Lehigh University
Lehigh University


Angelou tells graduates to “take time out”

Maya Angelou gave the commencement address for the Class of 2005.

Award-winning poet, author, educator, actress, playwright and civil rights activist Maya Angelou exhorted the 1,650 graduates at Lehigh’s 137th commencement to head boldly toward their life’s journey and embrace the challenges that face them.

“You are our hope,” she said in an address that alternated between storytelling, poetry and song. “You are the hope of the future.”

Among the young graduates sitting in chairs on the field of Goodman Stadium, she said, might be someone who could “find a way to eliminate from our thinking the idea of bigotry, or help erase the thought of sexism and racism and ageism and all those other ignorances.”

A young Lehigh student might also help cure AIDS, or cancer.

“Is she in the fourth row?” Angelou asked. “Is he in the fifth row? She’s somewhere. Why shouldn’t she be with me in the Class of 2005? I know that there are no boundaries within the journey you’re on. And I know that hope, of course, springs eternal. It is amazing.”

While acknowledging the dangers that lie ahead, Angelou told the graduates and their families that progress can be made.

“I know that the future looms ominously to some of us,” she said. “I know you are inheriting a world of blood thirst and anger and wild rage, but I also know that there is hope and you are it. I know that there is love, and you are it. I know that this nation, with its great institutions and its history, belong to the citizens who inhabit it. And I know that the future, with its sadness and joy, its despair and ecstasy, belongs to the young hope, which is who you are.”

Angelou followed up on comments made by Gregory Farrington, Lehigh President, who suggested to graduates that they “take time to be good sons and daughters, fathers and mothers, husbands and wives, and good citizens of this world.”

“Because of our president’s encouragement, I want to ask you to take time out,” said Angelou, who shared a story about an earlier encounter in London with a man whose heart seemed to be filled with hate.

“I went home and wrote a song, and it’s a song for Miss Roberta Flack,” she said before launching into a melodic recitation:

We ought to take time out.
Take a minute to feel some sorrow, for the folks who thought tomorrow was a place that they could call up on the phone.
Take a month and show some kindness for the folks who thought that blindness was an illness that affected eyes alone.
When you see her walking barefoot in the rain and you know she's tripping on a one-way train, you need to ask what’s all the selling and the yelling and the bleeding and the needing all about?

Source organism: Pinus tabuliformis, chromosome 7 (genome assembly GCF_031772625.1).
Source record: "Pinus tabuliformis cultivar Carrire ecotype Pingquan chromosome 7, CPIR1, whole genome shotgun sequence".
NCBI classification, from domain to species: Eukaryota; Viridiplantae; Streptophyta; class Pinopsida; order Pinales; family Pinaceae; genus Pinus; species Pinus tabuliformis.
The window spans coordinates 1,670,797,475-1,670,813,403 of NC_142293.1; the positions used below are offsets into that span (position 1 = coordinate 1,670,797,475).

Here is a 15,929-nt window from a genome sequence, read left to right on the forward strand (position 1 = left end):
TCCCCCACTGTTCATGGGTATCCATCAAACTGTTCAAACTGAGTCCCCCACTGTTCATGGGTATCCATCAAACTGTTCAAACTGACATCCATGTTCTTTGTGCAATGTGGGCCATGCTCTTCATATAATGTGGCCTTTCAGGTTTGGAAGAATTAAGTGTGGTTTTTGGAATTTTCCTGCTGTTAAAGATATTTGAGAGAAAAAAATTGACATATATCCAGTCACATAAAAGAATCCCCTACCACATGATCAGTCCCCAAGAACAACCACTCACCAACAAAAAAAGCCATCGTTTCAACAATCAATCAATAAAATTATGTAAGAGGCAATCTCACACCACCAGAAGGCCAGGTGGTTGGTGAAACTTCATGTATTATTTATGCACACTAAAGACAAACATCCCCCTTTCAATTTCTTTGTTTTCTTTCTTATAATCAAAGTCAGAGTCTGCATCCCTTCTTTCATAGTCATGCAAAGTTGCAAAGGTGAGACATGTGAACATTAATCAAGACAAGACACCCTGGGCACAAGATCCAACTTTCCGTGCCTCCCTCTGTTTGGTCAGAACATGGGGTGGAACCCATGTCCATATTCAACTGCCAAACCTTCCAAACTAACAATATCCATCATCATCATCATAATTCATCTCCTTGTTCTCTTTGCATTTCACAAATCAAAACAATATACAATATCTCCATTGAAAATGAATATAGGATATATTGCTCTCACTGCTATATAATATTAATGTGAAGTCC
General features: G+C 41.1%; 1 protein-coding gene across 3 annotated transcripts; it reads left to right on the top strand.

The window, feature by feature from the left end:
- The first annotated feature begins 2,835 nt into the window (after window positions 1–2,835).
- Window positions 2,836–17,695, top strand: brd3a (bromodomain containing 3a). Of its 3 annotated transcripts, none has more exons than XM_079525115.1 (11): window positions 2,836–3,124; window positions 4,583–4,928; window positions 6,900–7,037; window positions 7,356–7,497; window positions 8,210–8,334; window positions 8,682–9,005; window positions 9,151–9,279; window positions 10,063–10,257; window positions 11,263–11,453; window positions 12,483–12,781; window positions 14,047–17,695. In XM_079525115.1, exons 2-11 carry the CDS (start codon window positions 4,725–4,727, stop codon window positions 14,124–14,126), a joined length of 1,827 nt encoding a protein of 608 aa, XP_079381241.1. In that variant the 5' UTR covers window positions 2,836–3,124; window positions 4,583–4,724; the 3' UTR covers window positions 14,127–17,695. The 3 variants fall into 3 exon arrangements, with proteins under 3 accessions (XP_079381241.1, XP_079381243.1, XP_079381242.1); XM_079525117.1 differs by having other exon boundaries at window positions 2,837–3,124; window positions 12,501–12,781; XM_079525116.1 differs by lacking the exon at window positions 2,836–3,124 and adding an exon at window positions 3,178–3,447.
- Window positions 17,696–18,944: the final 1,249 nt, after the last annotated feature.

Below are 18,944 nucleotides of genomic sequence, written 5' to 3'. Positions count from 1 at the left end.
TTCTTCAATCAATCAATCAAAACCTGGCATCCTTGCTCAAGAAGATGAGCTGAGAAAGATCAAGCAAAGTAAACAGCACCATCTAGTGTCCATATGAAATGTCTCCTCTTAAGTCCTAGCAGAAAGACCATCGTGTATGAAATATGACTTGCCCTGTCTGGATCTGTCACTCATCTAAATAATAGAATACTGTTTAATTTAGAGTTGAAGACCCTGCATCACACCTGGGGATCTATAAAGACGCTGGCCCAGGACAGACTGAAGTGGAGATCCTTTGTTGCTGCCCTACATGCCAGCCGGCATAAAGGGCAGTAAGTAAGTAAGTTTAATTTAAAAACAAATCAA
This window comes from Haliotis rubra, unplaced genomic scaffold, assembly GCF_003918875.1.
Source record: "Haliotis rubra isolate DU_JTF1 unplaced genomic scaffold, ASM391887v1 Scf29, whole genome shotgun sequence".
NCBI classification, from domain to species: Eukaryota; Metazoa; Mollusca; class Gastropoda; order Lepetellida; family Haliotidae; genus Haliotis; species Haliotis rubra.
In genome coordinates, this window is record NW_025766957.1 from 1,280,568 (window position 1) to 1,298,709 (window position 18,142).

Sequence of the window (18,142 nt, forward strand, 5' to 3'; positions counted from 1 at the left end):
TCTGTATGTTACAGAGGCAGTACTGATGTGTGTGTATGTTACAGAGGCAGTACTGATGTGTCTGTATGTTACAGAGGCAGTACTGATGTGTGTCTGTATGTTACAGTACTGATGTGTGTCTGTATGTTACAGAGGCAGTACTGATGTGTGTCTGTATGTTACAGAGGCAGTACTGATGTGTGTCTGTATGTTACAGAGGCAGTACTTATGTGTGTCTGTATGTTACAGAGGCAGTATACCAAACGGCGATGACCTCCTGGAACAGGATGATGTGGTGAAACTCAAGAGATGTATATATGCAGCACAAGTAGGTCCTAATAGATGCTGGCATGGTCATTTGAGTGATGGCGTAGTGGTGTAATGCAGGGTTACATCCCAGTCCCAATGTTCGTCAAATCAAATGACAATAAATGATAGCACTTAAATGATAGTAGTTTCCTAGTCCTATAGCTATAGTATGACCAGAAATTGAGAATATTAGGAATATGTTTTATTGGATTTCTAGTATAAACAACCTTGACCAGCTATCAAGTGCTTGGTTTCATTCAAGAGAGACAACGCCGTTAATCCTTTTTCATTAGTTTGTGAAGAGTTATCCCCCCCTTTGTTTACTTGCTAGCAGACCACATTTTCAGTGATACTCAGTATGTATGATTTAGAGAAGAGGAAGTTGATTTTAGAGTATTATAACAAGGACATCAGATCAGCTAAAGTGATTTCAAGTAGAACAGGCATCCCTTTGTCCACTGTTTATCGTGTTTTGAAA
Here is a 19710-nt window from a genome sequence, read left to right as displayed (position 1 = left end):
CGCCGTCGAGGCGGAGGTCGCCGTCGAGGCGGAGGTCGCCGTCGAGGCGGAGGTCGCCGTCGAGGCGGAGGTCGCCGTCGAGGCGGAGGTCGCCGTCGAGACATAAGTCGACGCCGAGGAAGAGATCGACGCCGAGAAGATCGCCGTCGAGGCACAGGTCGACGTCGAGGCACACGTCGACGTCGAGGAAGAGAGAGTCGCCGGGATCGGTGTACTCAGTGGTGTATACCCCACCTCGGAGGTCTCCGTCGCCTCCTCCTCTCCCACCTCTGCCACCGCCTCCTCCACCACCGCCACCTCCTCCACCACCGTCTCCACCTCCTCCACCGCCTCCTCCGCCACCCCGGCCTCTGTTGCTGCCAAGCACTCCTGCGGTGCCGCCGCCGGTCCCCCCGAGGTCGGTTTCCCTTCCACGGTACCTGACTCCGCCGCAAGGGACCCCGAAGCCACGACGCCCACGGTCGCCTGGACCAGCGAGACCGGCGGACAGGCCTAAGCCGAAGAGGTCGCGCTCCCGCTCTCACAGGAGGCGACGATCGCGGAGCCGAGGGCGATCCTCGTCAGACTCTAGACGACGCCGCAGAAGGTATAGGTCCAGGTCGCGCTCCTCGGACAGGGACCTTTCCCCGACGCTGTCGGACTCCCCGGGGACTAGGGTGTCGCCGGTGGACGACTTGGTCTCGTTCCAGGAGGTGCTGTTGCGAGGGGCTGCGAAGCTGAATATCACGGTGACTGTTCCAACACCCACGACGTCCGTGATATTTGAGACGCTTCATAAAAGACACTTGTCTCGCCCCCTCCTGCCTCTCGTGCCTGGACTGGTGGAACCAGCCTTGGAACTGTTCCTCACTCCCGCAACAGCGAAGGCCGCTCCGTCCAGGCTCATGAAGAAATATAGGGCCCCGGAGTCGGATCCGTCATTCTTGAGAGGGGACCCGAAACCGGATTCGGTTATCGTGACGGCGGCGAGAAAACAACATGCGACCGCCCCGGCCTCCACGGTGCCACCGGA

We ought to take time out.

Angelou also quoted from a poem she had written for the commemoration of the 50th anniversary of the U.N., titled “The Brave and Startling Truth,” which bemoaned the horrors of war, bigotry, abuse and intolerance:

When we come to it
We, this people, on this wayward, floating body
Created on this earth, of this earth
Have the power to fashion for this earth
A climate where every man and every woman
Can live freely without sanctimonious piety
Without crippling fear
When we come to it
We must confess that we – you – are the possible
We – you – are the miraculous
We – you – are the true wonders of the world.

Angelou, whose comments were preceded and followed by a standing ovation, was awarded the Doctor of Humane Letters following her address, along with three other honorary degree recipients: Baccalaureate speaker William A. Graham, the Murray A. Albertson Professor of Middle Eastern Studies, John Lord O’Brian Professor of Divinity, and dean at the Harvard School of Divinity, who was awarded a Doctor of Humane Letters; Ronald J. Ulrich ’66, chairman and chief investment officer of Equinox Capital Management, LLC, who was awarded a Doctor of Humane Letters; and Manfred Rühle, director at the Max-Planck-Institut für Metallforschung in Stuttgart, Germany, who was awarded a Doctor of Engineering.

The commencement exercises were opened by Lloyd Steffen, University Chaplain and professor of religion studies, who noted that the students and faculty shared “a common dream for a community of learning, a dream sustained by the educated heart,” and called for the wisdom to guide the graduates as they commenced on their path.

--Linda Harbrecht

Posted on Monday, May 23, 2005

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